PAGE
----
We present here the fourth in an occasional series on Roman Keycard Blackwood (RKC).

Today we address how to use RKC to ask partner about kings. After partner tells you how many keycards he has you may bid 5N to ask for kings. There are two ways to respond to the 5N king ask: (1) Some people play that you tell partner how many kings you have (not including the king of trump, which partner already knows about from your answer to 4N). If you play this way you should use the same steps that you do when answering how many keycards you have - if you play 1430 you bid 6C to say that you have one king, 6D to say that you have no kings, and 6H to say that you have two kings. For what to do if you have three or four kings see below. (2) We think that the better, and more popular, way to play is specific kings - that is, over 5N you bid the cheapest king you have.

Asking partner about kings is a try for a grand. The reason is obvious - when you bid 5N we’re committed to a slam, and just about the only reason to look further is because you’re thinking of a grand. Thus, if partner has any reason to think that a grand will make he bids it - the reason can be that he has three or four kings or that he has a long and solid side suit, in which case he jumps to seven of that suit if it’s below our trump suit to show the solid suit and suggest that we may be able to play 7N. For example, if you hold S Qxxx H KQJTx D Ax C Ax, we agree spades are trump, and partner bids RKC and then bids 5N asking for kings you should jump to 7H to show your solid side suit. If partner has something like S AKJx H Ax D Kxxx C Kxx he can confidently bid 7N and not have to worry about a ruff on opening lead or a bad spade split. But note that your hearts must be as good as those shown.

Let’s say that our suit is spades, partner bids 6C over 5N (showing the king of clubs), and you need the king of diamonds to bid a grand. You can now bid 6D and hope that partner understands what you need (the next article about RKC will discuss how to ask partner what he has in a specific suit). Conversely, suppose partner had bid 6D over 5N and you need the king of clubs for a grand. That’s easy - partner doesn’t have it! How do you know? Because he bid 6D and he wouldn’t have bid that if he had the king of clubs.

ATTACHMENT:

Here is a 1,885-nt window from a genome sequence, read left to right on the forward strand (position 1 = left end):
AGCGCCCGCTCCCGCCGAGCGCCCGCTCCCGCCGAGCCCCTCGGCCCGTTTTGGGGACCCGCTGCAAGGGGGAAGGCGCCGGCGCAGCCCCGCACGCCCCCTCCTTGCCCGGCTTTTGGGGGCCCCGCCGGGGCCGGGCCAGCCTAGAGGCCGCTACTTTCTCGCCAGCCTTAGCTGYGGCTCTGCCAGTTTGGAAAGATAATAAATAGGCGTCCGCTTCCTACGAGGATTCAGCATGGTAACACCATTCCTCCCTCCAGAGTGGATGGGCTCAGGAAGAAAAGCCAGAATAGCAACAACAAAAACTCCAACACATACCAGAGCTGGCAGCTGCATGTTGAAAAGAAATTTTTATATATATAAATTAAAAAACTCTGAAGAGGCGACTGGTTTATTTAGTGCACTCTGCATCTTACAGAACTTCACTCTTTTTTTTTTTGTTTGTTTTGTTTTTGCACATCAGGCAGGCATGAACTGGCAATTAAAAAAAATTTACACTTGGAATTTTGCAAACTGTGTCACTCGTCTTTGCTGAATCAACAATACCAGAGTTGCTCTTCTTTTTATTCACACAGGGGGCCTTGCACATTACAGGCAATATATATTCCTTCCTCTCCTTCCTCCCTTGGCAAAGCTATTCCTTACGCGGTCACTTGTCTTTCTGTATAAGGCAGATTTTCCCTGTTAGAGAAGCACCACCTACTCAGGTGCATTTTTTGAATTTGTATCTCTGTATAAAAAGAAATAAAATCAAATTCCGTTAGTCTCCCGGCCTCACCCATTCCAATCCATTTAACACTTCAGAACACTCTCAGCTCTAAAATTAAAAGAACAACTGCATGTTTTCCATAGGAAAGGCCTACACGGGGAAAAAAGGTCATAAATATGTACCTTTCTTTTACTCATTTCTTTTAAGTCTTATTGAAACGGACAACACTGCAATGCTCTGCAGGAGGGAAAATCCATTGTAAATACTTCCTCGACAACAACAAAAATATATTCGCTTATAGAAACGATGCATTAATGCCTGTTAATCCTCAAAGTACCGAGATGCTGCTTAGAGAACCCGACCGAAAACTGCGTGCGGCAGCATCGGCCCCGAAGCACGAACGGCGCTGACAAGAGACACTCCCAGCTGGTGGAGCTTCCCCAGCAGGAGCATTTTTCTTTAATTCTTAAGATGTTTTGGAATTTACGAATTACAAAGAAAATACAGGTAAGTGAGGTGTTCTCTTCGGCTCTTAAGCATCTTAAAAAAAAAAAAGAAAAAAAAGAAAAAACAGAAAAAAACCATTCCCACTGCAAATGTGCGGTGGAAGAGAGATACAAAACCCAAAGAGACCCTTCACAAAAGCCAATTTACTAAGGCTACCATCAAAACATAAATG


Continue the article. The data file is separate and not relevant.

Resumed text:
Assuming that you choose to play that you show specific kings over 5N, what do you do if you have two kings? Simple, you must show them both, even if that means bidding above our trump suit and forcing partner to sign off in 6N. (Yes, there are complexities here, but we’re ignoring them for now). As we said above, if you have three or four you just bid the grand.

One final thought. Sometimes you have the queen of a suit that partner has shown length in but that isn’t trump - perhaps he opened a major, supported your suit, bid RKC in your suit, and now bids 5N. If you have no kings but do have the queen of partner’s major you may choose to show it as a king. The logic is simple: partner has at least five cards in his major and is looking for a grand; if his suit is no better than AJ10xx how can he be thinking of a grand? If you do have a king you should show it first, but then bid six of partner’s major to show that queen if partner signs off. Caveat: if you’ve shown that you are short in partner’s major and have the stiff queen do not show it as the king - now partner could be as bad as Axxxx in his suit.

Up next: Specific suit asks.



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